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September 17, 2015
Needa Al Ard: A Homegrown Waste Management Initiative

In light of the ongoing garbage crisis in Lebanon, LCPS conducted an interview with Ms. Dareen Farhat, a founding member of Needa Al Ard, an organization that since 1998 has encouraged better waste management strategies in the southern Lebanese town of Arabsalim. Needa Al Ard brings together local activists who are the driving force behind the town’s sustainable waste management plan. This interview aims to shed light on successful initiatives undertaken by local CSOs concerning day-to-day problems faced by Lebanese residents, with the hope that it can help policymakers recognize the efficacy of local initiatives to address such issues.
When and why did your organization begin a waste management program?
Needa Al Ard was officially established in 1998 through the efforts of Zeinab Mokalled and a small group of women from the southern Lebanese town of Arabsalim. Trash became a significant problem under the Israeli occupation, as at that time there was no municipal council to handle waste management duties. In response, a group of citizens organized an effort to clean up the town. Mrs. Mokalled began campaigning by visiting her neighbors’ homes and discussing the importance of preserving the environment through sorting household waste and recycling. Later, Needa Al Ard refined this process by decentralizing their workforce and splitting the town into smaller sectors, making it easier to campaign, as well as collect sorted waste and transport it to relevant recycling facilities in southern Lebanon.

How does the household waste sorting process work?
Needa Al Ard advocates sorting at source, which reduces the amount of waste produced by individual households. Today, close to 70 percent of Arabsalim’s population sorts and recycles, meaning they separate their trash between plastics, metals, glass, and organic materials. Our process entails collecting solid sorted recyclable waste—excluding organic waste—from sorting bins distributed to each household by our organization, and transporting them to our sorting station, where waste is further sorted and processed. Then the town’s sorted waste is sent to nearby recycling facilities, which happens approximately twice a month.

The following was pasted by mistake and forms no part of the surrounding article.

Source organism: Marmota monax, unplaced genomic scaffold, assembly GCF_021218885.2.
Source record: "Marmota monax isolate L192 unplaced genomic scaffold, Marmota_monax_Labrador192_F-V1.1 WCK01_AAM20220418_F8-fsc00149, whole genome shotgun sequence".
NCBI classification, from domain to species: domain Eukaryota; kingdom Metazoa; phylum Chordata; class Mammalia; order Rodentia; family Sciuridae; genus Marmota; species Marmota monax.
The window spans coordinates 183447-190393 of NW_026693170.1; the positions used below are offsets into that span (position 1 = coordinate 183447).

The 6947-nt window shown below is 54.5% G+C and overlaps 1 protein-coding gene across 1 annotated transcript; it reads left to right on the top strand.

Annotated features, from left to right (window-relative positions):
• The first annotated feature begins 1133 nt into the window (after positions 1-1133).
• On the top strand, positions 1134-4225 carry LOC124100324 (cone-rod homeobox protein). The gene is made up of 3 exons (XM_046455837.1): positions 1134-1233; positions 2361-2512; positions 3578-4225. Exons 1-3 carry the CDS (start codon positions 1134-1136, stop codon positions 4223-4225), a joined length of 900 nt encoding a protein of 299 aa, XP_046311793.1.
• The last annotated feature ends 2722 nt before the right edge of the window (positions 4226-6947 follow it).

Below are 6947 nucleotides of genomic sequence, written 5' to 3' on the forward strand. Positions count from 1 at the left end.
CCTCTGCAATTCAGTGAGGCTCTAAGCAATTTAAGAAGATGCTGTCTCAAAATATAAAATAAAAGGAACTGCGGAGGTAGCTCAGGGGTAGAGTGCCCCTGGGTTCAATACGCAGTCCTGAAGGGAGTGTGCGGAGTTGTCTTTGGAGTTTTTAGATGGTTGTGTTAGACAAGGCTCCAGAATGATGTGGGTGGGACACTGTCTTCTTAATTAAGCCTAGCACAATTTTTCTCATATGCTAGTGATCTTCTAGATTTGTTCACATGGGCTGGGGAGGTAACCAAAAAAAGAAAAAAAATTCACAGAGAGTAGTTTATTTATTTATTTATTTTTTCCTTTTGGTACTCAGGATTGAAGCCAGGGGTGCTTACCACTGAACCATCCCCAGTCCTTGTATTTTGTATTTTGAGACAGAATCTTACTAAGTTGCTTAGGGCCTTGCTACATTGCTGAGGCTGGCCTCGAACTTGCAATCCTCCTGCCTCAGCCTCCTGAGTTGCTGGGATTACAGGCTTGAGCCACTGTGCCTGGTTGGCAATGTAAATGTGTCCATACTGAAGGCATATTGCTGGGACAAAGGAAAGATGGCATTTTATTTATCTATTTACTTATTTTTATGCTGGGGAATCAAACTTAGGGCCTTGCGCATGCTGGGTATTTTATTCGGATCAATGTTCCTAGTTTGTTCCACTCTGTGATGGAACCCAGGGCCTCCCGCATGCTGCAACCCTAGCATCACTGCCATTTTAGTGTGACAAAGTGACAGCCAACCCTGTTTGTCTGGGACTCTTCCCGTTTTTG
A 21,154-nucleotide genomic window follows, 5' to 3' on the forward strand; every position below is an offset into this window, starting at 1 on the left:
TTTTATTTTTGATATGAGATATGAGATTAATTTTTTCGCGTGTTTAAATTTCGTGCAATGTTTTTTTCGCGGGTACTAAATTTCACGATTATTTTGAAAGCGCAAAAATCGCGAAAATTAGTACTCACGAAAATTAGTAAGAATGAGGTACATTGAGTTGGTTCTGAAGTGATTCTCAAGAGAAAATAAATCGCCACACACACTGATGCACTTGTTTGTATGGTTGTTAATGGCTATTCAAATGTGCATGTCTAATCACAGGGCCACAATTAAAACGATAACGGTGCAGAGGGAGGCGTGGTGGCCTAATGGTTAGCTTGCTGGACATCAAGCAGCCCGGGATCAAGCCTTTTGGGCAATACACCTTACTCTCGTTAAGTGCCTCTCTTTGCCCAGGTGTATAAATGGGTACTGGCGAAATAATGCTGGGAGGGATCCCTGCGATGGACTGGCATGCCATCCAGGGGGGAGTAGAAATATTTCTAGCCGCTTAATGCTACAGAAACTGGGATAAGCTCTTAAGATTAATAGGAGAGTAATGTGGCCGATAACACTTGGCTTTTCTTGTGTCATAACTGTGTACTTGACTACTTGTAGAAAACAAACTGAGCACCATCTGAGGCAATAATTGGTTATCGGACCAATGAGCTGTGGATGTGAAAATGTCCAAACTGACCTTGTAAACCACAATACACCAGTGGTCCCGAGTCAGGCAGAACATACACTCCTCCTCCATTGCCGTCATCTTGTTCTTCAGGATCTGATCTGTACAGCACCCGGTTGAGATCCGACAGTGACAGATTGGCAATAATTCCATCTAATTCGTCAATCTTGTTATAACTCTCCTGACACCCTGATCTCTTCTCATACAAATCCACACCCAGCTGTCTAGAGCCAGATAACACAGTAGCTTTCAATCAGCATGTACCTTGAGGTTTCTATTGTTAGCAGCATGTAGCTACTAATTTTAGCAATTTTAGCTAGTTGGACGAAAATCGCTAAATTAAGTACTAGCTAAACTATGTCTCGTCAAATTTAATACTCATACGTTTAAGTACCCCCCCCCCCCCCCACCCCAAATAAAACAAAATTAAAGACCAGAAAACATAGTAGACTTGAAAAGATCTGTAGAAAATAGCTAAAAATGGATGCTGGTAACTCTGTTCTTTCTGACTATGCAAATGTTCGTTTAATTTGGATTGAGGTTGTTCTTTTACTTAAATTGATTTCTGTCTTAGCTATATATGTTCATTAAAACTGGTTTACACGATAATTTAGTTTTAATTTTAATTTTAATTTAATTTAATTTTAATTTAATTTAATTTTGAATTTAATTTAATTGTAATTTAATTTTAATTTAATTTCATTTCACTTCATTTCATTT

What kinds of partnerships does Needa Al Ard have? And how is your organization funded?
Initially, the organization was self-funded by its founder, Zeinab Mokalled. It later received—upon its request for funding—different forms of aid from international bodies. During the course of the first few years, Needa Al Ard received some $20,000 in financial aid from UNDP. The Italian Embassy also lent a hand by building a sorting station for the town, while the German Embassy provided an electricity generator for the station. Not all aid reached the organization however, as a sum of grant money slated for buying a machine that shreds plastic, went missing following its transfer to Lebanon.
Despite this, one of the town’s residents took the initiative and built the organization a shredding machine on a much lower budget. Since then, Needa Al Ard has operated on a voluntary basis, collecting modest revenue from the sales of sorted waste to recycling facilities.